Earth to Bush, Part IV

President Bush may be "pleased" - his word - with our economy, but there is new evidence of just how sadly out of touch he is with the real world of regular Americans living from paycheck to shrinking paycheck. The latest IRS data show average income was less in 2005 than in 2000. It was the fifth consecutive year that Americans had to make do with less money. Since the end of World War II, total income listed on tax returns had grown, with only one exception, each and every year until 2001.

President Bush may be "pleased" - his word - with our economy, but there is new evidence of just how sadly out of touch he is with the real world of regular Americans living from paycheck to shrinking paycheck. The latest IRS data show average income was less in 2005 than in 2000. It was the fifth consecutive year that Americans had to make do with less money. Since the end of World War II, total income listed on tax returns had grown, with only one exception, each and every year until 2001. Since then, there has been a five-year period of lower average incomes, and four years of lower total incomes. Shrinking incomes are "a new experience for the majority of Americans born since 1945,"according to The New York Times.

The IRS statistics provide fresh evidence of the growing income gap in the United States and the monumentally disproportionate impact of special tax breaks for the wealthy that Bush signed into law in 2003.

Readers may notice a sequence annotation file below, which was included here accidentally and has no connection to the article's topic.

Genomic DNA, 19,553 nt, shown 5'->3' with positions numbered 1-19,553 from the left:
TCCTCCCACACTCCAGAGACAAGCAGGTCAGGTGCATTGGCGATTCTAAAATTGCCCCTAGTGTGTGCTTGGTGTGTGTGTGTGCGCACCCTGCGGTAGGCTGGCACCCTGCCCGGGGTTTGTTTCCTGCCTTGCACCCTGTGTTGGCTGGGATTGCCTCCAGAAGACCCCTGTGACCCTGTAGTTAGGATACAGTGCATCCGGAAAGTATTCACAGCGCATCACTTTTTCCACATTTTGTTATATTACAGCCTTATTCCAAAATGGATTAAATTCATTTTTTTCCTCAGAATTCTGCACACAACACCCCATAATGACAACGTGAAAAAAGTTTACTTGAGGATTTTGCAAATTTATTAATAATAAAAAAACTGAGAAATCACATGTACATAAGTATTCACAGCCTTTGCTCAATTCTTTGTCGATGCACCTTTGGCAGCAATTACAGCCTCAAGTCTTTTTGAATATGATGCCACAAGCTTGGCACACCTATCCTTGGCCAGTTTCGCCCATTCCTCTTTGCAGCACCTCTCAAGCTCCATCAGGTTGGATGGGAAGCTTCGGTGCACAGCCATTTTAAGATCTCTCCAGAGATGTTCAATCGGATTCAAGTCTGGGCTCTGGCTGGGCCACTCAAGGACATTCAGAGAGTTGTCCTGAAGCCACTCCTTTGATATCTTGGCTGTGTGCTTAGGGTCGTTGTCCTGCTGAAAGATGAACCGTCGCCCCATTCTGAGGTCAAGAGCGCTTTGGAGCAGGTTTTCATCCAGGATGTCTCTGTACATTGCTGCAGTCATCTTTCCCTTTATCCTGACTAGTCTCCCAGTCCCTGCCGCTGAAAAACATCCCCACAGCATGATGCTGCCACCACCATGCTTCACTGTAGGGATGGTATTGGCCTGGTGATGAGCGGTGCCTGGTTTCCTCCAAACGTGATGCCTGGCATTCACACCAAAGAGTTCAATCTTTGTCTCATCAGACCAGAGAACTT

"The growth in total incomes was concentrated among those making more than $1 million. The number of such taxpayers grew by more than 26 percent, to 303,817 in 2005, from 239,685 in 2000," the Times reported. "These individuals, who constitute less than a quarter of 1 percent of all taxpayers, reaped almost 47 percent of the total income gains in 2005, compared with 2000."

People with incomes of $1 million and up received 62 percent of the savings from the reduced tax rates on long-term capital gains and dividends, according to an analysis of the same IRS data by the highly-respected Citizens for Tax Justice. In what the citizens group called the "most amazing" finding, "13,776 tax filers with adjusted gross incomes exceeding $10 million - a mere 0.01 percent of all filers - received more than 28 percent of the total tax savings."

The fact that nearly all of the growth in incomes was among the super rich and that a majority of investment tax breaks went to those making more than $1 million was pooh poohed by White House spokesman Tony Fratto. He reportedly sniffed that it all adds up to a "not a very interesting story." Translation: Shush, don't let the American people know what's happening.

Meanwhile, Bush declares himself "pleased with the economic progress we're making." Which once again raises a question: When it comes to the president's understanding of the American economy, what planet is he living on?

To read the Citizens for Tax Justice report, click here.

To read The New York Times report,click here.

To read Earth to Bush parts I, II, and III, click here, here and here.